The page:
South Korea Imposing New Regulations Amidst Fraudulent Activity
It was only a matter of time before the shady crypto-market in South Korea felt the force of government regulation. Federal level regulations will be employed in an effort to dampen the effect of ill-willed activity without limiting the ability of sincere investors and traders.
A number of government organizations and influential figures met in early December to discuss the uncertain future of cryptocurrency in the Korean market. The meetings predictably ended in the agreement that certain principles would need to be established or else all involved parties, innocent or guilty, would be negatively impacted. A second, sensible but uncertain, aspect was to limit foreign and underage traders inside Korean exchanges.
This second point appears to be the primary point of conflict with the new actions being handed down over the coming months. Korean officials are looking to ban the opening of anonymous accounts. Insincere intentions from anonymous traders and hackers have been widespread through internet exchanges, most notably in Japan’s largest entities in the past year. Korea’s newest effort will allow the tracking of any users to help counter and resolve any future conflicts.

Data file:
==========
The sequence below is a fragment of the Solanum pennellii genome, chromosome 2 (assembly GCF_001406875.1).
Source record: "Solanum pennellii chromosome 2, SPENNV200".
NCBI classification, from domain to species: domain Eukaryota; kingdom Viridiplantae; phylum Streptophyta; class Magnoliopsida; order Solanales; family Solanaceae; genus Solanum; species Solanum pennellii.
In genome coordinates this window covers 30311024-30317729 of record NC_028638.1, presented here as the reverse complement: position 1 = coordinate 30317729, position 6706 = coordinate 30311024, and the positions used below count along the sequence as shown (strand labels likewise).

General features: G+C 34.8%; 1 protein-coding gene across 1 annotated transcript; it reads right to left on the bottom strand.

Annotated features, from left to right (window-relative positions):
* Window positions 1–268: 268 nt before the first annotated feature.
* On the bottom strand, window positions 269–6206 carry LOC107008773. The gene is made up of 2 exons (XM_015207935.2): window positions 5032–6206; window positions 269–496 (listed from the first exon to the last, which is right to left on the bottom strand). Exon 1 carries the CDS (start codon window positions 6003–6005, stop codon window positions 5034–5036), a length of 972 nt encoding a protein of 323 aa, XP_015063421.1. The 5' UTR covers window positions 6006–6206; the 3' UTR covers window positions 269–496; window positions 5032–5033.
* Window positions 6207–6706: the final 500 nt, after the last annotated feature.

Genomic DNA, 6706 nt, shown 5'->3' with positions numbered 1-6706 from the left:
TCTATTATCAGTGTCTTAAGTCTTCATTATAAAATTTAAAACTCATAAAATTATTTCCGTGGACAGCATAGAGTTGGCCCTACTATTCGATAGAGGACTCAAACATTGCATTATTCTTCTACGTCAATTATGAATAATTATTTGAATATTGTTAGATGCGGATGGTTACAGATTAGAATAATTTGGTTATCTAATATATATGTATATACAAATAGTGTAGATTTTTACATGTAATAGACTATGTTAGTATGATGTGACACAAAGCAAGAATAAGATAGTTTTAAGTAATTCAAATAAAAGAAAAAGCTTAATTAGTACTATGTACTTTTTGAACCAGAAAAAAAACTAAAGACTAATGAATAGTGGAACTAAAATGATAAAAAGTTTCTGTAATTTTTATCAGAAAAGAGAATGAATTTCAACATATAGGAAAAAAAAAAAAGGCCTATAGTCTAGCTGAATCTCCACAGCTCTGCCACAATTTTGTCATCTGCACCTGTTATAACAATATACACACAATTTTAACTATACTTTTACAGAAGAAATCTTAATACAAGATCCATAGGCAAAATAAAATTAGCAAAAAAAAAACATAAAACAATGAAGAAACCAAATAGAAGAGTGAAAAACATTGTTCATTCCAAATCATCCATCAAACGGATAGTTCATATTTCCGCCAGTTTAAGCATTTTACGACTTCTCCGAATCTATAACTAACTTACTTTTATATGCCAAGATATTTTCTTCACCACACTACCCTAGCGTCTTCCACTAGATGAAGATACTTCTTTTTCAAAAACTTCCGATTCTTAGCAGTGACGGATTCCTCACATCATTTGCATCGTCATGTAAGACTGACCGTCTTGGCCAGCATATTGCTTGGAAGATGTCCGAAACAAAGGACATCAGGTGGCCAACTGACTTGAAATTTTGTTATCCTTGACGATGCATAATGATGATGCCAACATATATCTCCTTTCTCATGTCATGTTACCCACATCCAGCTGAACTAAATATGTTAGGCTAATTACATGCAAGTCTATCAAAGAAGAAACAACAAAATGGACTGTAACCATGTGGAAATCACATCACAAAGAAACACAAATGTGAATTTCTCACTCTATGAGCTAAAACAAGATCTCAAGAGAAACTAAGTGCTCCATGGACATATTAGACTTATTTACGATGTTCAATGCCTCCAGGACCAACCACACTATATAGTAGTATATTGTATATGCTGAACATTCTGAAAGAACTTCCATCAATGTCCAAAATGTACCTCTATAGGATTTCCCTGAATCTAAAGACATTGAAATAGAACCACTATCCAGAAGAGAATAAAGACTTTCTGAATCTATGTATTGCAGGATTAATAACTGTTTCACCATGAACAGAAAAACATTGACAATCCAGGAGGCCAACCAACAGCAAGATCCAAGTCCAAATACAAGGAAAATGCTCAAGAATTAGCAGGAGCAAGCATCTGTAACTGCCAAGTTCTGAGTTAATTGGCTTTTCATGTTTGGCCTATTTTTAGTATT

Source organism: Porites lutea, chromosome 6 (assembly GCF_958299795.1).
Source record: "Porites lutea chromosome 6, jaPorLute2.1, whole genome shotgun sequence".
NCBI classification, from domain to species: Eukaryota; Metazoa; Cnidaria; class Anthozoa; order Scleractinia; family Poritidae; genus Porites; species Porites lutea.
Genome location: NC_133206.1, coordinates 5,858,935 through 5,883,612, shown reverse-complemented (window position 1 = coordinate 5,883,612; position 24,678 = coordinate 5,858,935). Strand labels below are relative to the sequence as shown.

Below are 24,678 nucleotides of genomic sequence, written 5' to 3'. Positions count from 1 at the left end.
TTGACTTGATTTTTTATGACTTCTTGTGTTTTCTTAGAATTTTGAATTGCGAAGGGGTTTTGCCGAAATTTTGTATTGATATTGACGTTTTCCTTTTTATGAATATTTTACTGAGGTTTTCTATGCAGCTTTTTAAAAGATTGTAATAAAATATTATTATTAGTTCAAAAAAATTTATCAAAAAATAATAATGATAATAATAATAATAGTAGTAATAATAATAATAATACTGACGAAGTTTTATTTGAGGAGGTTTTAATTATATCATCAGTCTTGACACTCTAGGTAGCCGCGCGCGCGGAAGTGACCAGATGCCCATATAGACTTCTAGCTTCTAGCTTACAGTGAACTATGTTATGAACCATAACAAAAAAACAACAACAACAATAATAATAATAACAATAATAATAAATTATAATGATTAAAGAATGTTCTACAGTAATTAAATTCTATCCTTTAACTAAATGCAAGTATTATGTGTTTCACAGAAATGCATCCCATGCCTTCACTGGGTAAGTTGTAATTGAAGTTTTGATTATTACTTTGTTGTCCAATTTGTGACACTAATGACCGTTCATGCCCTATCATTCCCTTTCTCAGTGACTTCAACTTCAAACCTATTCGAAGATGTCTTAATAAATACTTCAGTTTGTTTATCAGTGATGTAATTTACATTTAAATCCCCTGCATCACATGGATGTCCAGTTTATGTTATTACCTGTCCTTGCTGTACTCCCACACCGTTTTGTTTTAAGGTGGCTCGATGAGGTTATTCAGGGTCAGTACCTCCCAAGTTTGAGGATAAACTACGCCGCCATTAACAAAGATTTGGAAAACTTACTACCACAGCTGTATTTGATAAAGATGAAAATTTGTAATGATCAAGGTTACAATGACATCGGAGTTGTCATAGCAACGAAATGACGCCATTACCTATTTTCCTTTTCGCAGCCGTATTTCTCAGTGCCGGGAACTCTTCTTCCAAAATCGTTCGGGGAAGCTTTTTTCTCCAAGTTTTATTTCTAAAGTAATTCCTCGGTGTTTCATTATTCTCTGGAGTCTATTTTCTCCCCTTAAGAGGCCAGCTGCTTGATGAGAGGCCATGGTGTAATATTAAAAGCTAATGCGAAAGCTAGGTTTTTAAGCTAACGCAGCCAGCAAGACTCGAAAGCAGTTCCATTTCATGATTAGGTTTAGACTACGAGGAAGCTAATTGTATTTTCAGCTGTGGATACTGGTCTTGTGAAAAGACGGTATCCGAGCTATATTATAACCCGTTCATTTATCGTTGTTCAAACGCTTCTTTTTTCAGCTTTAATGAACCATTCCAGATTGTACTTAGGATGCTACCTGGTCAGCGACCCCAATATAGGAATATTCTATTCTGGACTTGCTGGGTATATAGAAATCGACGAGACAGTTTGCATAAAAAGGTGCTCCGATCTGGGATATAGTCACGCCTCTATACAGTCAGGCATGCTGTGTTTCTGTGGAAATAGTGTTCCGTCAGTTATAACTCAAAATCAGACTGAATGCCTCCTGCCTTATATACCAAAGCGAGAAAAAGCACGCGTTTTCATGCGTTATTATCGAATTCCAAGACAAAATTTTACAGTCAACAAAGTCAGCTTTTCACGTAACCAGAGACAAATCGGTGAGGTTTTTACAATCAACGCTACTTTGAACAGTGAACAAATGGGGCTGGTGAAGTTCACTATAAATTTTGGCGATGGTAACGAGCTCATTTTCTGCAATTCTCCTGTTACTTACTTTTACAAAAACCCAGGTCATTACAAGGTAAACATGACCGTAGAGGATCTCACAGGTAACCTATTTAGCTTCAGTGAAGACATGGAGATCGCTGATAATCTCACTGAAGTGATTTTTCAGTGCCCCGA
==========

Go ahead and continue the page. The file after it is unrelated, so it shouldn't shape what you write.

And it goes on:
Officials are also looking to close down a number of Korea exchanges. The primary question at this point is which ones and how many. If all exchanges were to be shut down, it appears that Korean citizens involved would still have the freedom to partake in their own transactions, simply in remote markets. More likely is that certain exchanges with histories of questionable activity will be closed. Investors holding cryptocurrencies in those markets should have the time to liquidate or move any assets held, but there remains a fair amount of ambiguity in the decisions.
Many Korean institutions have expressed their own interest in the future of cryptocurrency. Whether there are ties to Bitcoin or altcoins such as Ripple, their influence will be enough to keep the crypto-market moving within South Korea’s borders.
Outside of Japan, South Korea has been among the heavy-hitters in crypto-headlines during 2017. Summer ICOs lifted a number of new coins into relevance and increased utility for growing altcoins over recent months again made waves.
The Financial Supervisory Service expressed that there would be some regulation last week, but it vehemently addressed the fact that the government does not recognize cryptocurrency as actual currency. With likely a low ceiling of legal tender coming down in the next couple fortnights, 2018’s open market for crypto should become much clearer.
Tokens are unlikely to see any major change as a result of the action as these moves are more in tune with protecting true investors, rather than inhibiting the market as a whole.